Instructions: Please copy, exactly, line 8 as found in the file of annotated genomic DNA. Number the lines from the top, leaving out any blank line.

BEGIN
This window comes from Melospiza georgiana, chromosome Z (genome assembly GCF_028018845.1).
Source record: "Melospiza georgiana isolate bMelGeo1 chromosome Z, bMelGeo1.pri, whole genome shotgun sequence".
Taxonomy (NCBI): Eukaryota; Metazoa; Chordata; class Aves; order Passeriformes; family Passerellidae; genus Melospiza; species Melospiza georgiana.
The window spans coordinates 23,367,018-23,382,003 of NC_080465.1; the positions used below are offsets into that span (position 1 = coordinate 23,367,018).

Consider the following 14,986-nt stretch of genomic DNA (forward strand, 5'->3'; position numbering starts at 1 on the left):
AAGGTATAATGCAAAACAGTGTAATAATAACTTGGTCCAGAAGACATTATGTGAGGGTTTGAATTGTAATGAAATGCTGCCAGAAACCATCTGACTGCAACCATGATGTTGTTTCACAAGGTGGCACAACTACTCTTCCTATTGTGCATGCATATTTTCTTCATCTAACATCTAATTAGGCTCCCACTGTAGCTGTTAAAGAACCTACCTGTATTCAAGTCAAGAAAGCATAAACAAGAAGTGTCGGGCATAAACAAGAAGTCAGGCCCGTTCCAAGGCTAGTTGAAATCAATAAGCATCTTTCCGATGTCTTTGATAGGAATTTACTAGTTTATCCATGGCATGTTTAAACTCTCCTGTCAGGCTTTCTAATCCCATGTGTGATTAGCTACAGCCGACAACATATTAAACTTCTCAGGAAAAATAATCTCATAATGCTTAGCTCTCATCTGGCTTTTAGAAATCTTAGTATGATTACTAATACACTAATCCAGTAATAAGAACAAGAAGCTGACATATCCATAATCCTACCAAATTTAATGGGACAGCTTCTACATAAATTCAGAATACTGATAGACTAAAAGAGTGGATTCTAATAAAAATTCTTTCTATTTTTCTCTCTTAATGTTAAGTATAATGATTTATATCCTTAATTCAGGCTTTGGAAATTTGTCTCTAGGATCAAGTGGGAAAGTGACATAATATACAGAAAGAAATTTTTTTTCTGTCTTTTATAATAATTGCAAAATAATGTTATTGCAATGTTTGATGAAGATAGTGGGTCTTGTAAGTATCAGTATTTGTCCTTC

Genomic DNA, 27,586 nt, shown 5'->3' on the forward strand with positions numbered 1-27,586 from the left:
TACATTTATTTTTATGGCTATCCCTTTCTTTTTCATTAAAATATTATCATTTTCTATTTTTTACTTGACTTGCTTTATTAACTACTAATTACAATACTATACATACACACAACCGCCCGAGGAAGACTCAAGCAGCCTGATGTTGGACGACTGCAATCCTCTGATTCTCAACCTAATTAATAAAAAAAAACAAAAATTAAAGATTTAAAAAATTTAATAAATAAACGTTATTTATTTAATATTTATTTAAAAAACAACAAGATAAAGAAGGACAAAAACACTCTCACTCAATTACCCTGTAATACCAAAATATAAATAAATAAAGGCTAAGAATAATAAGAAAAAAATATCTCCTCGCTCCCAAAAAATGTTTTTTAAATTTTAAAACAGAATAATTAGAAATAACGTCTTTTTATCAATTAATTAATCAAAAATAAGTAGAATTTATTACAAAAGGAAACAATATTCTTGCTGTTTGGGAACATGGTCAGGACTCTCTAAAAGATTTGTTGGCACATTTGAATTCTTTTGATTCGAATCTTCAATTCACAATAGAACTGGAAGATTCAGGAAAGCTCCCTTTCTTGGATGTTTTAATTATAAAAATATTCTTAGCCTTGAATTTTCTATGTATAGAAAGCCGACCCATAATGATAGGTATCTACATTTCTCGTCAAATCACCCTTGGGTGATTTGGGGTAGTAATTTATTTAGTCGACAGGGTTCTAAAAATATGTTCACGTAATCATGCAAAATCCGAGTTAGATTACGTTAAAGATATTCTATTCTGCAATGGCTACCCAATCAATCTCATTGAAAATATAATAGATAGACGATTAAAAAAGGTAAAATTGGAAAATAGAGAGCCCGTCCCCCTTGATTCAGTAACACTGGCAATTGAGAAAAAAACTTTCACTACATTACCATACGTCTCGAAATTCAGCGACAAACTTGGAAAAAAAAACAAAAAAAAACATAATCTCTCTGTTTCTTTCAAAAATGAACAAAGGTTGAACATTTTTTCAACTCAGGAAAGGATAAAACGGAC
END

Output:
TACATTTATTTTTATGGCTATCCCTTTCTTTTTCATTAAAATATTATCATTTTCTATTTTTTACTTGACTTGCTTTATTAACTACTAATTACAATACTATACATACACACAACCGCCCGAGGAAGACTCAAGCAGCCTGATGTTGGACGACTGCAATCCTCTGATTCTCAACCTAATTAATAAAAAAAAACAAAAATTAAAGATTTAAAAAATTTAATAAATAAACGTTATTTATTTAATATTTATTTAAAAAACAACAAGATAAAGAAGGACAAAAACACTCTCACTCAATTACCCTGTAATACCAAAATATAAATAAATAAAGGCTAAGAATAATAAGAAAAAAATATCTCCTCGCTCCCAAAAAATGTTTTTTAAATTTTAAAACAGAATAATTAGAAATAACGTCTTTTTATCAATTAATTAATCAAAAATAAGTAGAATTTATTACAAAAGGAAACAATATTCTTGCTGTTTGGGAACATGGTCAGGACTCTCTAAAAGATTTGTTGGCACATTTGAATTCTTTTGATTCGAATCTTCAATTCACAATAGAACTGGAAGATTCAGGAAAGCTCCCTTTCTTGGATGTTTTAATTATAAAAATATTCTTAGCCTTGAATTTTCTATGTATAGAAAGCCGACCCATAATGATAGGTATCTACATTTCTCGTCAAATCACCCTTGGGTGATTTGGGGTAGTAATTTATTTAGTCGACAGGGTTCTAAAAATATGTTCACGTAATCATGCAAAATCCGAGTTAGATTACGTTAAAGATATTCTATTCTGCAATGGCTACCCAATCAATCTCATTGAAAATATAATAGATAGACGATTAAAAAAGGTAAAATTGGAAAATAGAGAGCCCGTCCCCCTTGATTCAGTAACACTGGCAATTGAGAAAAAAACTTTCACTACATTACCATACGTCTCGAAATTCAGCGACAAACTTGGAAAAAAAAACAAAAAAAAACATAATCTCTCTGTTTCTTTCAAAAATGAACAAAGGTTGAACATTTTTTCAACTCAGGAAAGGATAAAACGGAC